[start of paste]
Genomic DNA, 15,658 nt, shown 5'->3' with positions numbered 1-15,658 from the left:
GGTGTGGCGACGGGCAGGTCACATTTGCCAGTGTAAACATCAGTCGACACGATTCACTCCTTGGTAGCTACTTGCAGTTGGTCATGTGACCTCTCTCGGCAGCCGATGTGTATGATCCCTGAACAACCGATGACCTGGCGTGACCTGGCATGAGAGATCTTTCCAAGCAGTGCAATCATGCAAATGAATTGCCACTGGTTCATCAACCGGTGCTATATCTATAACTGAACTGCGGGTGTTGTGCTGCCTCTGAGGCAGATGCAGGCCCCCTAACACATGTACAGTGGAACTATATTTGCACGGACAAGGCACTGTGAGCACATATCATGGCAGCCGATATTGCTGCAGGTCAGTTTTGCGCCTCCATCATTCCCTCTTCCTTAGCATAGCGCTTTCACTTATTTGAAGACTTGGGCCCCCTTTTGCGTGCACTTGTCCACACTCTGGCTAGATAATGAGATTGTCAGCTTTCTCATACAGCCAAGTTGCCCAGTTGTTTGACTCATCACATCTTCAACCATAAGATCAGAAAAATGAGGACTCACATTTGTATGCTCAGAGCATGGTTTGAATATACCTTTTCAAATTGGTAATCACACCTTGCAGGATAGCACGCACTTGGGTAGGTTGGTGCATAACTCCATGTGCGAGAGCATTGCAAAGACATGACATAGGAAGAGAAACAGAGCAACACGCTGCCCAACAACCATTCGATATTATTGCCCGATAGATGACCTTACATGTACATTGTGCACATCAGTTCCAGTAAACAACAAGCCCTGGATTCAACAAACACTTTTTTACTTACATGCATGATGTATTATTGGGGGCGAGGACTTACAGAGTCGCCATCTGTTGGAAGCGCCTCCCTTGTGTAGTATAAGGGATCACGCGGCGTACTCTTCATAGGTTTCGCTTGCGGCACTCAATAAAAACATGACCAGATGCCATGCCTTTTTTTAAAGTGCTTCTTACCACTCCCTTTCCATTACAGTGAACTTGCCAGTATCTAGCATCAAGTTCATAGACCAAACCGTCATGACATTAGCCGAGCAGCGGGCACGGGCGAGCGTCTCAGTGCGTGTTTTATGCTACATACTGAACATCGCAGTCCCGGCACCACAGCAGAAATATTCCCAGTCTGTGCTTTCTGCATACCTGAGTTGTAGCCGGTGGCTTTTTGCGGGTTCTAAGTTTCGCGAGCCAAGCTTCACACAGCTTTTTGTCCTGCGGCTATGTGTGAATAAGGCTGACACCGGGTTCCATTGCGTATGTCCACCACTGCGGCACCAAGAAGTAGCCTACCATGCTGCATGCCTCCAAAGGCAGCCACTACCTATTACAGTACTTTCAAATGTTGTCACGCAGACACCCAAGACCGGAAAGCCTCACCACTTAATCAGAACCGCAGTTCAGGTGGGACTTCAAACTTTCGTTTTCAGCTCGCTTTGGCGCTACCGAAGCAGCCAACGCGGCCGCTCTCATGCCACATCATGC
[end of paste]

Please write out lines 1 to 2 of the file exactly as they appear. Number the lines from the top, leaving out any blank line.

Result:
Genomic DNA, 15,658 nt, shown 5'->3' with positions numbered 1-15,658 from the left:
GGTGTGGCGACGGGCAGGTCACATTTGCCAGTGTAAACATCAGTCGACACGATTCACTCCTTGGTAGCTACTTGCAGTTGGTCATGTGACCTCTCTCGGCAGCCGATGTGTATGATCCCTGAACAACCGATGACCTGGCGTGACCTGGCATGAGAGATCTTTCCAAGCAGTGCAATCATGCAAATGAATTGCCACTGGTTCATCAACCGGTGCTATATCTATAACTGAACTGCGGGTGTTGTGCTGCCTCTGAGGCAGATGCAGGCCCCCTAACACATGTACAGTGGAACTATATTTGCACGGACAAGGCACTGTGAGCACATATCATGGCAGCCGATATTGCTGCAGGTCAGTTTTGCGCCTCCATCATTCCCTCTTCCTTAGCATAGCGCTTTCACTTATTTGAAGACTTGGGCCCCCTTTTGCGTGCACTTGTCCACACTCTGGCTAGATAATGAGATTGTCAGCTTTCTCATACAGCCAAGTTGCCCAGTTGTTTGACTCATCACATCTTCAACCATAAGATCAGAAAAATGAGGACTCACATTTGTATGCTCAGAGCATGGTTTGAATATACCTTTTCAAATTGGTAATCACACCTTGCAGGATAGCACGCACTTGGGTAGGTTGGTGCATAACTCCATGTGCGAGAGCATTGCAAAGACATGACATAGGAAGAGAAACAGAGCAACACGCTGCCCAACAACCATTCGATATTATTGCCCGATAGATGACCTTACATGTACATTGTGCACATCAGTTCCAGTAAACAACAAGCCCTGGATTCAACAAACACTTTTTTACTTACATGCATGATGTATTATTGGGGGCGAGGACTTACAGAGTCGCCATCTGTTGGAAGCGCCTCCCTTGTGTAGTATAAGGGATCACGCGGCGTACTCTTCATAGGTTTCGCTTGCGGCACTCAATAAAAACATGACCAGATGCCATGCCTTTTTTTAAAGTGCTTCTTACCACTCCCTTTCCATTACAGTGAACTTGCCAGTATCTAGCATCAAGTTCATAGACCAAACCGTCATGACATTAGCCGAGCAGCGGGCACGGGCGAGCGTCTCAGTGCGTGTTTTATGCTACATACTGAACATCGCAGTCCCGGCACCACAGCAGAAATATTCCCAGTCTGTGCTTTCTGCATACCTGAGTTGTAGCCGGTGGCTTTTTGCGGGTTCTAAGTTTCGCGAGCCAAGCTTCACACAGCTTTTTGTCCTGCGGCTATGTGTGAATAAGGCTGACACCGGGTTCCATTGCGTATGTCCACCACTGCGGCACCAAGAAGTAGCCTACCATGCTGCATGCCTCCAAAGGCAGCCACTACCTATTACAGTACTTTCAAATGTTGTCACGCAGACACCCAAGACCGGAAAGCCTCACCACTTAATCAGAACCGCAGTTCAGGTGGGACTTCAAACTTTCGTTTTCAGCTCGCTTTGGCGCTACCGAAGCAGCCAACGCGGCCGCTCTCATGCCACATCATGC